BACK in 1871 Bradford prostitute Liz Shepherd met her death after being hurled from a window.

She crashed to the ground when ejected from a building at the junction of Manchester Road and Little Horton Road, dying instantly.

Liz had gone to a workshop in the building owned by one of three men - Barraclough, Gray and Harte - she had earlier met in the nearby Queen’s Hotel. After a drinking session, they planned to have group sex with Liz, but it soon turned nasty.

A passing policeman heard a man say ‘Make less noise or I’ll fettle your canister for you,’ followed by a woman’s scream. He witnessed a woman scrabbling about on the window sill before falling.

Liz had been punched before being forced out of the window. Richard Gray was convicted of wilful murder.

The tragic case is one of 168 murders, manslaughters and executions featured in Yorkshire Murders, a book that gives short accounts of some of the most gruesome murders and punishments carried out across the region in times gone by.

Looking back at cases prior to 1945, the paperback includes a number of Bradford cases, such as that of Liz.

Some accounts take up more than a page, others are far more brief. Some, perhaps deserve more. Just one paragraph is devoted to the terrible case of Bradford child John Gill, who was playing with friends near his home when he disappeared. ‘He was found behind some stables’, the writes Chrystal, ‘his limbs had been cut off and his heart ripped out; a piece from his coat tied round his neck.’

The murder had the hallmarks of London’s Whitechapel ripper. A dairyman, on whose cart John was last seen, was arrested but later discharged. Noone was ever prosecuted and the crime remains unsolved.

Gory details are not spared in this book, and I felt sorry for those who were unfortunate enough to discover the bodies.

In 1864 Sarah Terry, 35, was found in as stable at Green House Farm near Keighley; she had been virtually decapitated and there was a gash from one ear to one breast. All evidenced pointed to her husband Brian, who neighbours described as being in a ‘low and desponding state of mind.’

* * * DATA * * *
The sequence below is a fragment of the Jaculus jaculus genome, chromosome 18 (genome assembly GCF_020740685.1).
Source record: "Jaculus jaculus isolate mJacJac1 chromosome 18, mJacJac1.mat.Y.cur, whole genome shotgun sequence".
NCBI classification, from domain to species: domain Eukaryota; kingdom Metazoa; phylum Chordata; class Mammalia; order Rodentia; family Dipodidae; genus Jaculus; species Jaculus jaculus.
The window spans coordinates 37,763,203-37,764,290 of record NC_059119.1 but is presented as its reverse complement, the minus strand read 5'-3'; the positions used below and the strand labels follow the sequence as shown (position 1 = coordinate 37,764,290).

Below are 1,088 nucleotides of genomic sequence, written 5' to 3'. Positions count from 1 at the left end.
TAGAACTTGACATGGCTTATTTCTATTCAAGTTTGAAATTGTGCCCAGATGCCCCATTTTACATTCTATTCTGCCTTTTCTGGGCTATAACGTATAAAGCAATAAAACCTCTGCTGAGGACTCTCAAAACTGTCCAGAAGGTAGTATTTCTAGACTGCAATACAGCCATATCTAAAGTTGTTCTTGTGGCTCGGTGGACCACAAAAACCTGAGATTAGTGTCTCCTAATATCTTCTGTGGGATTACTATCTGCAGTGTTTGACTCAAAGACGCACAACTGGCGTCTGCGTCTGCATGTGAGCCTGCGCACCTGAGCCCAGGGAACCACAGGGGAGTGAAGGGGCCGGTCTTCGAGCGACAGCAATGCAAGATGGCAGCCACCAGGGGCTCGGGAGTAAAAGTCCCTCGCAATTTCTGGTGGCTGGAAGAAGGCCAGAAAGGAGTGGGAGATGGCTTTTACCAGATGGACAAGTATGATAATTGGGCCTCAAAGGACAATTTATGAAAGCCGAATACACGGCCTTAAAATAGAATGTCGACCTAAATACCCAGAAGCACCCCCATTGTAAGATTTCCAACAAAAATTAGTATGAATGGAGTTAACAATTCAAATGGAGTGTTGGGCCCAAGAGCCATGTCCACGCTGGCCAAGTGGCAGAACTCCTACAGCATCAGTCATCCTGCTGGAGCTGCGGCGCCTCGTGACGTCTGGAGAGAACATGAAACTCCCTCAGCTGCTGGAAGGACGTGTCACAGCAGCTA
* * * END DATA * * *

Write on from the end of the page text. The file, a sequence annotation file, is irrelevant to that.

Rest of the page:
It turned out that Terry was watering his cows and Sarah was giving milk to a calf; Terry complained that she had not given the animal enough milk and came up behind her and hit her with an iron bar. She ran towards him and slit her throat with a razor. Her dying words were ‘Oh Brian, the Lord save me’.

Insanity ran in the family, writes Chrystal, and Brian was found not guilty on the grounds of diminished responsibility. But on hearing the verdict he shouted ‘Oh but I am guilty! What have they brought me in not guilty for?’

The book also examines people and places linked to the crime of murder, including the appeal process, the use of arsenic, asylums for the criminally insane, Armley prison and the gallows.

The book is lacking an index, which I for one would have found extremely useful as I dipped in and out of it, and wanted to check facts associated with certain characters.

Aside from that, it is a fascinating read, with many distressing cases like that of Anthony Owston, who cut his wife’s throat, then his own, and ended up in Broadmoor where after years of worsening mental health, he died. For many years after his children sent wreaths to Broadmoor to be placed on his grave.

And the sad tale of Irene Wray, who, in 1939, lived in Calverley with her husband Norman ‘a philanderer of the first order’. Irene, who loved him despite his behaviour, pulled out a gun one night to scare him into fidelity. But she struggled with the trigger and shot him in the back of the neck.

Norman died later in hospital. Irene - who, it emerged, who also had to deal with abuse towards her and their children - was found not guilty of murder by a court and walked free.

Helen Mead